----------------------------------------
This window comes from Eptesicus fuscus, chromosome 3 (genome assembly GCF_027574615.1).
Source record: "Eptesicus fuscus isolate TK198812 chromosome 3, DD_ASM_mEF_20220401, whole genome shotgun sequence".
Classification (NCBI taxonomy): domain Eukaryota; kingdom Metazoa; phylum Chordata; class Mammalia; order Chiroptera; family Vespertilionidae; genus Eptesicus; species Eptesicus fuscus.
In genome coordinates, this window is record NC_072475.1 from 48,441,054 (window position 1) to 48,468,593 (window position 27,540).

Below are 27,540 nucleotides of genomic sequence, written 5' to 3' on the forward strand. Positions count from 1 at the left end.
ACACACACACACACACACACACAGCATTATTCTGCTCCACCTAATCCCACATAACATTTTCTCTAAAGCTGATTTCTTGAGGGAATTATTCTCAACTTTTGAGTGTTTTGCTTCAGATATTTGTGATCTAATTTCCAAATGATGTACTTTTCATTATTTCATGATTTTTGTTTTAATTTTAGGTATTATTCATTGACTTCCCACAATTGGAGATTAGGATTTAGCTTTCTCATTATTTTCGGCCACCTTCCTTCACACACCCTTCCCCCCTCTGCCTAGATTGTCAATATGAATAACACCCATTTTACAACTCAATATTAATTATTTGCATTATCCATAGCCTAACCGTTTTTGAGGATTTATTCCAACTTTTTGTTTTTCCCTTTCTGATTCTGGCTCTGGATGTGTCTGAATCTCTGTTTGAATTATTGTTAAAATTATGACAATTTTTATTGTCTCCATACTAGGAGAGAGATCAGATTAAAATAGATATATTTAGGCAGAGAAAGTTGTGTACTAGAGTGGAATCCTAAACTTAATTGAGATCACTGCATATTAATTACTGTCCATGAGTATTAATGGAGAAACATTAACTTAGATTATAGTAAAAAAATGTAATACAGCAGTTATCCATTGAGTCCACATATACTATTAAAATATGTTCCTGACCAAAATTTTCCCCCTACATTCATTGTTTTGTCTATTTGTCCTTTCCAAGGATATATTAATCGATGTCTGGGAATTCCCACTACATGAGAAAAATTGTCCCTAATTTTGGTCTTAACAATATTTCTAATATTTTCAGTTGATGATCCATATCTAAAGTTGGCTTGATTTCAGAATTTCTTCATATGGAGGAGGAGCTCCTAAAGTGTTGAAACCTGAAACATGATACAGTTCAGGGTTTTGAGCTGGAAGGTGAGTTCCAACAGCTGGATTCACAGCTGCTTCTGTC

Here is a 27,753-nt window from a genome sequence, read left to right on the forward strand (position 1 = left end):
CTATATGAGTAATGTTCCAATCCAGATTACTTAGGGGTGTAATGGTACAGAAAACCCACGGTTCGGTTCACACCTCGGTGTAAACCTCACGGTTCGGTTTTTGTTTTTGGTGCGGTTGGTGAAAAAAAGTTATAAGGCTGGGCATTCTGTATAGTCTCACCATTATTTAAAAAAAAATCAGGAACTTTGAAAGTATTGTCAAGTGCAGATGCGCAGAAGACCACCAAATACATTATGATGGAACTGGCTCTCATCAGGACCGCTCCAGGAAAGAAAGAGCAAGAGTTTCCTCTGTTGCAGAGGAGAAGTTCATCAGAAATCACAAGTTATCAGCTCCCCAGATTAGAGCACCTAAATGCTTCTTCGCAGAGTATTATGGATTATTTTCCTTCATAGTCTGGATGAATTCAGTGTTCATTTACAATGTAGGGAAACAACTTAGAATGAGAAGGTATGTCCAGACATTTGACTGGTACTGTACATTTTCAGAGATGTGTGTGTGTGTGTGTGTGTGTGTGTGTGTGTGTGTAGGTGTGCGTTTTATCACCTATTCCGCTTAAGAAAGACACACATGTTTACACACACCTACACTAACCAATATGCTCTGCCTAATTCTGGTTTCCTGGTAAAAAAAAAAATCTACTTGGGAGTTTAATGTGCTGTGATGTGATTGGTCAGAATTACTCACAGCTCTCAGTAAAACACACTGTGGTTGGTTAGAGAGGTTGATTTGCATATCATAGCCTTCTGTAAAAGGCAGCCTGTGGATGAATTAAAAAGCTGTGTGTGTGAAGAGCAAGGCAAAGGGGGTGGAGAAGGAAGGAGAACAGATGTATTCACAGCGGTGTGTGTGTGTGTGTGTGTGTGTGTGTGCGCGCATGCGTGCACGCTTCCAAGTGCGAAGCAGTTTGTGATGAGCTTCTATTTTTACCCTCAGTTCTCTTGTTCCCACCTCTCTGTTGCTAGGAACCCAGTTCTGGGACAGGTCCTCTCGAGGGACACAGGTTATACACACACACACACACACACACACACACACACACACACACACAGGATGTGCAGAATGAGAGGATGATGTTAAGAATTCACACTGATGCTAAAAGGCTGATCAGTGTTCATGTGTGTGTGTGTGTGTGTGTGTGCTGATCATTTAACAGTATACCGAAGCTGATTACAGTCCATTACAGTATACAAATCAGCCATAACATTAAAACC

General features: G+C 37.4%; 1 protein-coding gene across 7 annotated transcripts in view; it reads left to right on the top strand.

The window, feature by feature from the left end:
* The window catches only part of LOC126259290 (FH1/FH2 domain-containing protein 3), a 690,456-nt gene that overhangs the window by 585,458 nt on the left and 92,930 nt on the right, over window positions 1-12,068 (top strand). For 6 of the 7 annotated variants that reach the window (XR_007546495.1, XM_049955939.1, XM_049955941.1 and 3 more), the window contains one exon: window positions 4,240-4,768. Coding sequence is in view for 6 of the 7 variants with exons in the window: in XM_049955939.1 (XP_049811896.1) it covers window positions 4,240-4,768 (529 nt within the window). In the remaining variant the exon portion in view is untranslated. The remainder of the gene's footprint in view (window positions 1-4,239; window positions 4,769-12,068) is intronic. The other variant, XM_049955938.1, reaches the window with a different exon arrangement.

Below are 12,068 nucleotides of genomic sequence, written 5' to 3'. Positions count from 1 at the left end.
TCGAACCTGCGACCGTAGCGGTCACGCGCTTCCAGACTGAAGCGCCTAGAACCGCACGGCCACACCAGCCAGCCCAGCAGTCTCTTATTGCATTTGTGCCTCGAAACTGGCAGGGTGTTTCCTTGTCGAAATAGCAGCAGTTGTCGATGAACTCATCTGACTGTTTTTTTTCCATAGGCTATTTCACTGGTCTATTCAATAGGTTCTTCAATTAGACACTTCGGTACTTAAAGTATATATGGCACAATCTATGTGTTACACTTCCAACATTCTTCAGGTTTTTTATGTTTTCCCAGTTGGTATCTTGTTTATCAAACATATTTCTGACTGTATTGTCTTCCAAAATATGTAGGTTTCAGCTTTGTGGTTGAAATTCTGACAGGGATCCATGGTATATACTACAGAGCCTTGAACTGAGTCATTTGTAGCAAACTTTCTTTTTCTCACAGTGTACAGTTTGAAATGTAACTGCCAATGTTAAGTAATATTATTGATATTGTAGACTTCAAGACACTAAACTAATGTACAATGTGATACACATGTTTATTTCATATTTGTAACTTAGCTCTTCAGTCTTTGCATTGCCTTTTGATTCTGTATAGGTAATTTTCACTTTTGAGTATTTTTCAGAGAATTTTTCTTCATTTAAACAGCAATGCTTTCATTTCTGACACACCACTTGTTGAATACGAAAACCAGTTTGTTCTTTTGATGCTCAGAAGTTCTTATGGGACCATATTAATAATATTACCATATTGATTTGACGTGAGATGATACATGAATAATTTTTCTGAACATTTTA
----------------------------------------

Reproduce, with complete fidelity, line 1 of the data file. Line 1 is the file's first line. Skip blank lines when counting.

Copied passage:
This window comes from Eptesicus fuscus, chromosome 3 (genome assembly GCF_027574615.1).